Institute for War and Peace Reporting | Giving Voice, Driving Change

Peace Summit May Bar Ba'athists and Radicals

Conference delegates won’t sit down to talk to groups they deem to be terrorists.
By Nasir Kadhim

Iraqi politicians are pushing for the exclusion of former Ba’athists and representatives of extremist groups from a national conference in Cairo aimed at bringing stability to the country.


The gathering of Iraqi representatives in the Egyptian capital on November 19 is an Arab League-sponsored initiative to bring together different factions following a year of political turbulence and bloodshed.


The meeting, which comes a matter of weeks before parliamentary elections, will prepare the ground for a much larger reconciliation conference in Iraq next year.


The gathering is assuming huge importance because while the political process has moved forward in the last year or so, some fear that the country may be on the brink of civil war.


"We need someone who can take us out of this bloody quagmire," said Muhammad Hamza, a 36-year-old driver in Baghdad.


Like many here, he blames the US-led occupation for Iraq's woes, but also acknowledges that the insurgents bear some responsibility, "We know that there is an honourable resistance, but it has been misguided by terrorism. All that is happening in Iraq now is terrorism."


Political and religious leaders from several different Iraqi parties and groups have endorsed the Cairo conference but strongly opposed the inclusion of former Ba'athists and representatives of extremist groups. At least 60 figures, many of them government officials, have agreed to attend, reported al-Sabah newspaper.


Arab League vice-president Ahmed bin Hilli, who has yet to officially announce which parties will participate, is said to be pushing behind the scenes for Ba'athists to be present.


The league also has not indicated how it would host the preliminary conference without Iraq's most antagonistic groups.


"We will not accept that this conference become a platform for terrorism and for high-level Ba'athist officials of the former regime," Prime Minister Ibrahim al-Ja’afari is reported to have told a press conference with visiting US secretary of state Condoleezza Rice.


Ba'athists are willing to participate, said Kamil al-Jabbouri, a former Ba'ath Party member. He said he is affiliated to a group of ex-party members that was contacted about taking part in the gathering. But he refused to identify his group or who contacted him.


"The path toward a secure Iraqi future will not be fulfilled without the Ba'athist involvement because they are not a small part of the Iraqi society," maintained Jabbouri.


Representatives of parties invited to the gathering would not tell IWPR whether they would boycott the talks if ex-Ba'athists or Sunni extremists attended. However, they made it clear they would not sit down with groups they deem to be terrorists.


"Excluding the Ba'athists is more than fair," asserted Qasim al-Sahlany, a leader in Ja'afari's al-Dawa Party. "Why should those dwarfs be able to come back and spread their corruption? The Iraqi people are not willing to be ruled by tyranny and oppression again."


Sheikh Hamid Awda, a senior member of the Supreme Council for the Islamic Revolution in Iraq, said the council would not hold reconciliation talks "with the terrorists and blood-suckers".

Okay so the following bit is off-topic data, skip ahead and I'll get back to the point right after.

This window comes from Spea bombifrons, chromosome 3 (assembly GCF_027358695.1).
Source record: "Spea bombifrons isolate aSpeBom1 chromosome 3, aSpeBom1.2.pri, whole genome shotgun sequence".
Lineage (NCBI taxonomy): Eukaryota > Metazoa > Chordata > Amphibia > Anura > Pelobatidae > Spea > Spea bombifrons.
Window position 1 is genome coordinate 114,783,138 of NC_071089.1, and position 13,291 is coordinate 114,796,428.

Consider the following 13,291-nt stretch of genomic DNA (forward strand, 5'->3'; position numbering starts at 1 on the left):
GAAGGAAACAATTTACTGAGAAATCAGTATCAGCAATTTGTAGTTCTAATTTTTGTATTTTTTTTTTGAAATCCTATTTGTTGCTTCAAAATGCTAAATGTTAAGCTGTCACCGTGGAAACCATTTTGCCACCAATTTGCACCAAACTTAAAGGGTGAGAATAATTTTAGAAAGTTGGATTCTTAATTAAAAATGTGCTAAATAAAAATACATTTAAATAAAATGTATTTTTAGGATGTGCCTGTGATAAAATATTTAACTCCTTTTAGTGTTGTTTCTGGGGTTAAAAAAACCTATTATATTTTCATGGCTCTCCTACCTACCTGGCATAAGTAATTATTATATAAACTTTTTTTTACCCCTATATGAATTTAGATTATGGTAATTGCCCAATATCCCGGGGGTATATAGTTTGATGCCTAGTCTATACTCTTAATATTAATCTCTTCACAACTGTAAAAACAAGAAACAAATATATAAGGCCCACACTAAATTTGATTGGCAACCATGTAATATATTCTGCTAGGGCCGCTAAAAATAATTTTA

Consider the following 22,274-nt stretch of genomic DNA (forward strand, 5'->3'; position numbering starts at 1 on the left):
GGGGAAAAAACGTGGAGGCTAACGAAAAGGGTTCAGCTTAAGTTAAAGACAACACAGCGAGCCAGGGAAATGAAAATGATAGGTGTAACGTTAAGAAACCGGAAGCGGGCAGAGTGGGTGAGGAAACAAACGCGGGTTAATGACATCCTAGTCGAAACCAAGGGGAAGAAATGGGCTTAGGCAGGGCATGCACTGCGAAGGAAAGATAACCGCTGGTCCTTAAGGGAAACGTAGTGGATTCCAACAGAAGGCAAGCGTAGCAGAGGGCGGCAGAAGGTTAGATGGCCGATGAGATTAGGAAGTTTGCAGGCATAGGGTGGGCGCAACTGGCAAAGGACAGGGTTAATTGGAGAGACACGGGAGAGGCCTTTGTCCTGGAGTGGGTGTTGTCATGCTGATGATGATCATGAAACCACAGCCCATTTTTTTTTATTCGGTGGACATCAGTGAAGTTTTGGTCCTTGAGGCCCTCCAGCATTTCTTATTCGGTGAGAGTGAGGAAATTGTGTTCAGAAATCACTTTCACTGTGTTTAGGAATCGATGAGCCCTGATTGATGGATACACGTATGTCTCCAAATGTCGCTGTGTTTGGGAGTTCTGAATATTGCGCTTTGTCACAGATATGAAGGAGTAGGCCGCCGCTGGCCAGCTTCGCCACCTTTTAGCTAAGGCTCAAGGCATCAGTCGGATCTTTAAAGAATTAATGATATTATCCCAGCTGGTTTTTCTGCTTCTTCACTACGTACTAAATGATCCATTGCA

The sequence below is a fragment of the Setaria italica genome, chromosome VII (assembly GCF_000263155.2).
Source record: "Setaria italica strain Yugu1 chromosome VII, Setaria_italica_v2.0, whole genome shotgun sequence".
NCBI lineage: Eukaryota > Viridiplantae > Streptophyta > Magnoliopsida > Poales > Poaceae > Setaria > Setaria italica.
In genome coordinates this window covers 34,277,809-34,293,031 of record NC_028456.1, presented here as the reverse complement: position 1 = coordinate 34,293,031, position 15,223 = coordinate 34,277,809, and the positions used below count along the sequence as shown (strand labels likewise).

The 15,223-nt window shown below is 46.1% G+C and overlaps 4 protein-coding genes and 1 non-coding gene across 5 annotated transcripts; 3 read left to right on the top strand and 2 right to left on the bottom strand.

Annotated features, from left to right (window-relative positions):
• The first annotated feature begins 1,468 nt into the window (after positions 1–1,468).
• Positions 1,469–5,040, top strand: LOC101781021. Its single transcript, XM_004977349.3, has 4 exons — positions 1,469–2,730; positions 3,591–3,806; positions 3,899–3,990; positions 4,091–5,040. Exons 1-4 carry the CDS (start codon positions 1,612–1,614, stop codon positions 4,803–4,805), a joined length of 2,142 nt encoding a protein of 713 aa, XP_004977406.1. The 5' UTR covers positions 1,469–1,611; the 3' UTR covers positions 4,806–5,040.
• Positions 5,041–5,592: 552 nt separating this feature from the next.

Many Sunni Arabs have refused to participate in Iraqi politics, claiming they’ve been marginalised by the new Iraqi political system that includes a Shia-dominated parliament and an autonomous Kurdistan. Fighting between Sunni Arab insurgents and US and Iraqi forces, together with a surge in extremist attacks this year, have crippled the country's security and economy.


Many Iraqis and their leaders were initially wary of the Arab League initiative, which secretary-general Amr Musa pressed during a five-day visit to Iraq last month. Musa's convoy was fired upon when he entered Baghdad, and he was criticised by leaders for not supporting Iraq and intervening in the country's crisis earlier. Some were also suspicious that the US was behind the initiative.


Musa managed, however, to win the support of sceptical Iraqi Kurdish and Shia leaders, including the rebel cleric Muqtada al-Sadr, as well as some Sunni Arab parties, notably the Sunni Arab Iraqi Islamic Party, which faced a backlash from some of its supporters after it backed Iraq's constitution in last month's referendum.


Ala al-Maki, a member of the Iraqi Islamic Party’s politburo, expressed hope that the conference would end recent sectarian strife and unify Iraq. He said he had been disturbed by the assassination of Sunni Islamic scholars and the burning of Shia mosques.


Maki also maintained that it was important to include groups resisting the US occupation, such as Sadr's Mehdi militia. He did not comment on whether Ba'athists and representatives of radical groups should be included.


Communist Party spokesman Khalid al-Musawi welcomed the initiative, saying it "stretches helpful hands to the Iraqi people". But he maintained that Iraqis, not the Arab League, should determine who attends the conference, and insisted that body act as a mediator rather than push an agenda.


Tired of the violence, many on the street said they supported the conference.


Reflecting widely-held sentiments, Amir al-Janaby, a 22-year-old university student, said, “Iraq is wounded. The Arab League initiative is a peace initiative, even if (the league) proposed it late and did not stand with Iraq as terrorism killed its people.”


Nasir Kadhim is an IWPR trainee journalist in Baghdad.